On Jan. 4 President Trump created an international uproar when he first suggested that Iranian cultural sites were legitimate military targets. “They’re allowed to use roadside bombs and blow up our people. And we’re not allowed to touch their cultural sites? It doesn’t work that way,” he told reporters on Air Force One the following day.
The response to those comments was surprisingly encouraging. Not only did preservationists, historians and international law experts express outrage – including the Metropolitan Museum of Art’s director and CEO calling such threats “abhorrent to the collective values of our society” — but there was significant criticism from across the political spectrum, including from some of the President’s strongest supporters. “We’re not at war with the culture of the Iranian people,” Lindsey Graham, Republican of South Carolina, said on Monday.
On one level, this outcry in support of protecting cultural heritage suggests that a majority of people recognize, almost intuitively, that a historic temple is never just a historic temple. Iran is home to countless incomparable sites, including 24 UNESCO World Heritage Sites, such as the ancient city of Persepolis and the Masjed-e Jāmé (“Friday Mosque”), each of which contributes to the identity of the Iranian people. To imply such sites are targets is a wider act of aggression. Indeed, throughout history, threatening to eradicate a group or a nation’s culture has almost always been about something more – namely, about eradicating people themselves. Cultural destruction has forever been part and parcel of ethnic cleansing. In 2001, when the Taliban destroyed the Bamiyan Buddhas —two 6thcentury statues, each well over 100 feet tall, carved into a cliff in central Afghanistan — the reasoning given by the militant group was that the statues “have been gods of the infidels.” The fact is that the destruction was part of a much larger campaign to eliminate the region’s Hazara ethnic minority, for which the statues were of irreplaceable religious significance.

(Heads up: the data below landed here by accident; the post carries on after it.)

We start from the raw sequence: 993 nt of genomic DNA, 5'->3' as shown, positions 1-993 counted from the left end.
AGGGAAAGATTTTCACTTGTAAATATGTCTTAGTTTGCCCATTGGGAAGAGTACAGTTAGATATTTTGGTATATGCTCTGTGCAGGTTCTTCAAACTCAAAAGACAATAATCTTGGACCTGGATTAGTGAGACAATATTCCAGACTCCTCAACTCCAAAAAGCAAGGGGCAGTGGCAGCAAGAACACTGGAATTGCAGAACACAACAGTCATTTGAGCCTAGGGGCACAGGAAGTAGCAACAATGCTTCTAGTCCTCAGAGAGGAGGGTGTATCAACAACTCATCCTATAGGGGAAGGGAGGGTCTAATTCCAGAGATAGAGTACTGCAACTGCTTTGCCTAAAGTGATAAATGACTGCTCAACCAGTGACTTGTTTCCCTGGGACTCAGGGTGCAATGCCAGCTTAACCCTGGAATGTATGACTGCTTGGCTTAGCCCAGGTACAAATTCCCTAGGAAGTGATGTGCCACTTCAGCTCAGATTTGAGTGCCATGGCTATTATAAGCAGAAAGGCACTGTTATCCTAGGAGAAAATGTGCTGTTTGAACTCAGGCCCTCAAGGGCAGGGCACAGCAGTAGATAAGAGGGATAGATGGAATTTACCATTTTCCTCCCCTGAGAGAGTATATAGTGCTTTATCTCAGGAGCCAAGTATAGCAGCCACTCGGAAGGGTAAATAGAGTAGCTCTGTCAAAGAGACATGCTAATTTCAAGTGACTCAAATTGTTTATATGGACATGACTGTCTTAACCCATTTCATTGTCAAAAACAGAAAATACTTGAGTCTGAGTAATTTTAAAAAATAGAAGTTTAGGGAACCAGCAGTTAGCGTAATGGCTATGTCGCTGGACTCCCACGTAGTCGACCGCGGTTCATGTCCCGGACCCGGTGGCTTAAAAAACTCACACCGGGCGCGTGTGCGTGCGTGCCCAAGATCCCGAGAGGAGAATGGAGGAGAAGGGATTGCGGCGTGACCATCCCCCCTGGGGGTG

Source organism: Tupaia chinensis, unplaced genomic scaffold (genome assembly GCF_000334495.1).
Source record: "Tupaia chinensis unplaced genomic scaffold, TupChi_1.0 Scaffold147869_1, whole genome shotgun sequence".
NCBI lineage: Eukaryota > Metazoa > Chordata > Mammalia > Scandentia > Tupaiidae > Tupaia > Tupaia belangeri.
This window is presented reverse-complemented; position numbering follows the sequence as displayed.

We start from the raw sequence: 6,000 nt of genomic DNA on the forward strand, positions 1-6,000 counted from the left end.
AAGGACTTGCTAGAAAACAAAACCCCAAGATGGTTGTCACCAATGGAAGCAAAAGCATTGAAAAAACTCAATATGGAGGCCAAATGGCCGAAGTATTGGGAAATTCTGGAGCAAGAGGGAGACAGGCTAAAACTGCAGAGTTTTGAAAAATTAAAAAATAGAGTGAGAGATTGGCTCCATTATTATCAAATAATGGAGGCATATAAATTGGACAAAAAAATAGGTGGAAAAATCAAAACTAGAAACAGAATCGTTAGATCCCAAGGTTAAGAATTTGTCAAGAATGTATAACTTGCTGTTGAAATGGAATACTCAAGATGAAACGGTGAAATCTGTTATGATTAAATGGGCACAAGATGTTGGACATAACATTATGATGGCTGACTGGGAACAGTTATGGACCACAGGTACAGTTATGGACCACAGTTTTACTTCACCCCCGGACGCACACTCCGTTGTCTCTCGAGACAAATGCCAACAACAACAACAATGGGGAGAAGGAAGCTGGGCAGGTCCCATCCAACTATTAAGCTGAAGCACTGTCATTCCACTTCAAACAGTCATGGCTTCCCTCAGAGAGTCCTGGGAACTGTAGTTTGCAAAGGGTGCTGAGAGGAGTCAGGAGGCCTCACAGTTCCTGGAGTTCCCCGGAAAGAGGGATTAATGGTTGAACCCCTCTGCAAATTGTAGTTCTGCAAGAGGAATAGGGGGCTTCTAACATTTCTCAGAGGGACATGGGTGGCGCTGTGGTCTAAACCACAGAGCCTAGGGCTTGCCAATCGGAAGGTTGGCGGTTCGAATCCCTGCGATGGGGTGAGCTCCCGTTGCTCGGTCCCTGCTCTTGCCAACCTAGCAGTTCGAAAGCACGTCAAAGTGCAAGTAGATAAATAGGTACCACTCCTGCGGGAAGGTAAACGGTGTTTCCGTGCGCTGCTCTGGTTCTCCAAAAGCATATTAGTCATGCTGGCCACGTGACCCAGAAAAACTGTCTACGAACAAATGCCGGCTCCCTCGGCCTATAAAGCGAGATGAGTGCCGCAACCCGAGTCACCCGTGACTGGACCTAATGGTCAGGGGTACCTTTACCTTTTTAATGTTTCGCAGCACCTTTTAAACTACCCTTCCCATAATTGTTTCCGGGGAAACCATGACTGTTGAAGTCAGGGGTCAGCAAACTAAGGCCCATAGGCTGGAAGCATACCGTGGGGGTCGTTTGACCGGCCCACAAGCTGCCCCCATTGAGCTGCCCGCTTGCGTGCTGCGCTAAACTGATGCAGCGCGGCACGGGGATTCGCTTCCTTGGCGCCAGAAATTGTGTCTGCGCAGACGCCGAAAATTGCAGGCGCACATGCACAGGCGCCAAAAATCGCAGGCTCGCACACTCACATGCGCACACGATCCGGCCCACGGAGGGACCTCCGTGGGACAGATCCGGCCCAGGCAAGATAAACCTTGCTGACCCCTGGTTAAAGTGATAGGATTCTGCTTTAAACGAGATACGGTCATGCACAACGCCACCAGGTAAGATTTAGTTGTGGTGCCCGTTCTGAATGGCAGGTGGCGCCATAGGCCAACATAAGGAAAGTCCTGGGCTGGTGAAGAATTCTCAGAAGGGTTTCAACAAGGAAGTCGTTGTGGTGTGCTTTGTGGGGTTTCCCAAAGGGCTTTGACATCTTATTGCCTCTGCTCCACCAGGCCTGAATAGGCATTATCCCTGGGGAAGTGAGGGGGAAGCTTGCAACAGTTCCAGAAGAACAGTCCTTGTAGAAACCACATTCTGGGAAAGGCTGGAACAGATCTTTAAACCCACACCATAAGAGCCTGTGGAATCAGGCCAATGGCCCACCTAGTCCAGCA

The destruction of cultural sites — from libraries to places of worship to museums — is ultimately about erasing a people’s entire history. During the Bosnian war in the early 1990s, Serb and Croat forces destroyed or damaged hundreds of mosques in their efforts to rid the region of Muslims. In Zvornik, which had been a historic Muslim trading post on the Drina River, so many traces of the town’s past had been eliminated that Brano Grujic, the Serb-installed mayor there, could falsely boast in 1993 that “there were never any mosques in Zvornik.” As Helen Walasek, the author of Bosnia and the Destruction of Cultural Heritage, writes, sites such as archives and museums were targeted in part because they reflected Bosnia’s pluralistic past. Such attacks were aimed at “eradicating any trace of Bosnia-Herzegovina’s historic diversity and traditions of coexistence.”
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